Who has been sacrificed? Who is guilty? Who can save us? And who...is The Phantom Stranger? Cursed for a betrayal that affected the very course of history, the Stranger walks the Earth attempting to atone for his sins. His actions have consequences, and as he fulfils his duty, the people he encounters will never be the same. This series re-introduces a number of DC Comics characters into the New 52, including the Spectre, Raven, and Dr. 13.
When DC rebooted their line of comics for the New 52, they gave some peripheral characters their own books. This one was introduced at the end of Justice League, Volume One and it’s a gateway to a variety of DC’s supernatural characters.
The main focus of the story is the Phantom Stranger, loosely based (they don’t spell it out for you) on Judas from the Bible. Because of the “ultimate” betrayal, he’s forced to betray others throughout eternity when he intervenes in their lives. Every time he betrays someone one of his silver coins disappears, his ultimate goal – get rid of all the coins. He is guided throughout by the Voice of Mystery. How mysterious and all powerful is this voice? It’s so powerful it can’t be contained in a simple dialogue box. And it’s lettered in red. Wow! Now stop shouting!
Phantom Stranger has been married for fourteen years and has a family. This raises a ton of questions. He’s been around since biblical times and he doesn’t age. How do you explain that away? Also: He’ll be watching a soccer game, eating dinner, in bed with the wife and his astral form will be called away to do battle with demons or chat with other asshat DC supernatural heroes. “Gee, honey you seem distracted and a tad bit creepy. Maybe I can help with that tonight.” Hah. As if.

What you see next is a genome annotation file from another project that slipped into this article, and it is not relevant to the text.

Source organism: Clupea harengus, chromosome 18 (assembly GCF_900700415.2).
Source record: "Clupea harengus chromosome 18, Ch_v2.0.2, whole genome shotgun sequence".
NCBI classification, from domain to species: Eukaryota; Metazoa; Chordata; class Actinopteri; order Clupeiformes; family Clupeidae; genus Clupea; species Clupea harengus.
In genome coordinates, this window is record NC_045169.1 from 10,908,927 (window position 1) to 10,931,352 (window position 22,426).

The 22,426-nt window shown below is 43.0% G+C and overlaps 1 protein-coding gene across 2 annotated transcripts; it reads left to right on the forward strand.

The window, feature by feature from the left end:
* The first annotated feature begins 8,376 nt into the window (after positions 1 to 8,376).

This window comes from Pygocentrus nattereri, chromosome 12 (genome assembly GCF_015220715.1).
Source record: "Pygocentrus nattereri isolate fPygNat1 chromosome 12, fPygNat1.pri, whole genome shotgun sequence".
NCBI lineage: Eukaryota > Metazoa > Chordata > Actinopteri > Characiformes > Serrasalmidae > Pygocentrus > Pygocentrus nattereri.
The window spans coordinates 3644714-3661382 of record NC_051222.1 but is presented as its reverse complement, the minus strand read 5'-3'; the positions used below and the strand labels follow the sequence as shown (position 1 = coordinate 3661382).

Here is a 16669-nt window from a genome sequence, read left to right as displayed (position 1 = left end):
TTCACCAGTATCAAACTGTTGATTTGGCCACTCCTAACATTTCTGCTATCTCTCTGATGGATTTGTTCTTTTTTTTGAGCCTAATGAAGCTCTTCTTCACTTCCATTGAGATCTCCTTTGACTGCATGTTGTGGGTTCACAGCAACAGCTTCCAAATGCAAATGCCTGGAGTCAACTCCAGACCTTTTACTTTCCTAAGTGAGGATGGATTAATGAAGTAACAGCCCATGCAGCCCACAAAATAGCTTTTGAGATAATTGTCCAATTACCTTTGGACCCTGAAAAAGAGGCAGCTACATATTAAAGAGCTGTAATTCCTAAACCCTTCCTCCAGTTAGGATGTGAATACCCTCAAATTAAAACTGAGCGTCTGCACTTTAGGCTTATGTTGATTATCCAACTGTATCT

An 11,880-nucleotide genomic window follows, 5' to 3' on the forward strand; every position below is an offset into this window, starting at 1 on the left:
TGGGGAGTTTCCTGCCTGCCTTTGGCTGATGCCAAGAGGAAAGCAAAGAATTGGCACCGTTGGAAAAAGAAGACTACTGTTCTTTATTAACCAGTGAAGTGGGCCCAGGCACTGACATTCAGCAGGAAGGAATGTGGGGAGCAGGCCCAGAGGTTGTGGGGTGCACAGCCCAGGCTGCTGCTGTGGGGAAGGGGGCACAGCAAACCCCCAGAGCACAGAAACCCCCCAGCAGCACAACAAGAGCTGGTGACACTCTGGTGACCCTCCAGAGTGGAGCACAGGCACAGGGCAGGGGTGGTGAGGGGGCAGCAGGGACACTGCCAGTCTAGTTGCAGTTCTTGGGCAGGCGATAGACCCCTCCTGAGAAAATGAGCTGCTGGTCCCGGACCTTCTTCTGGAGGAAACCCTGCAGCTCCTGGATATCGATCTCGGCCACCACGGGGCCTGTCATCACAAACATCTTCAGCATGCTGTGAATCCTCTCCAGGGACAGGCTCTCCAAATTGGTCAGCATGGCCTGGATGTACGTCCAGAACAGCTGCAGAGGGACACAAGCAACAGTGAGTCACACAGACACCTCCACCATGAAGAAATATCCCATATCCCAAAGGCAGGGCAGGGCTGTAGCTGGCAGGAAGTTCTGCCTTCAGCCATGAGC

This volume introduces a bunch of new characters into the New 52 universe. You have the origins of both Raven and the Spectre, both of whom get betrayed by Mr. Phantom Stranger. Mr. Stranger also gets an invitation to the Justice League Dark by a PG 13 version of Constantine. Their hangout: the House of Mystery. Who wouldn’t want to be a part of a group that includes Deadman, Frankenstein and a couple of cleavage-baring, scantily clad occultish wierdos? Mr. Phantom Stranger doesn’t want to join, but no one bothered to ask me.
The title is “Trinity of Sin” so it’s hello to Pandora (and her, um, box) and The Question, but not the cool, crazy one from the DC Animated Universe.
This isn’t a bad title and the battle between a pissed-off Spectre (remember: betrayal) and the Phantom Stranger is well rendered; however, reading this is like being in a crammed elevator (We haven’t introduced another character in four panels. Here you go). You feel uncomfortable (and nauseous) and just want to get off.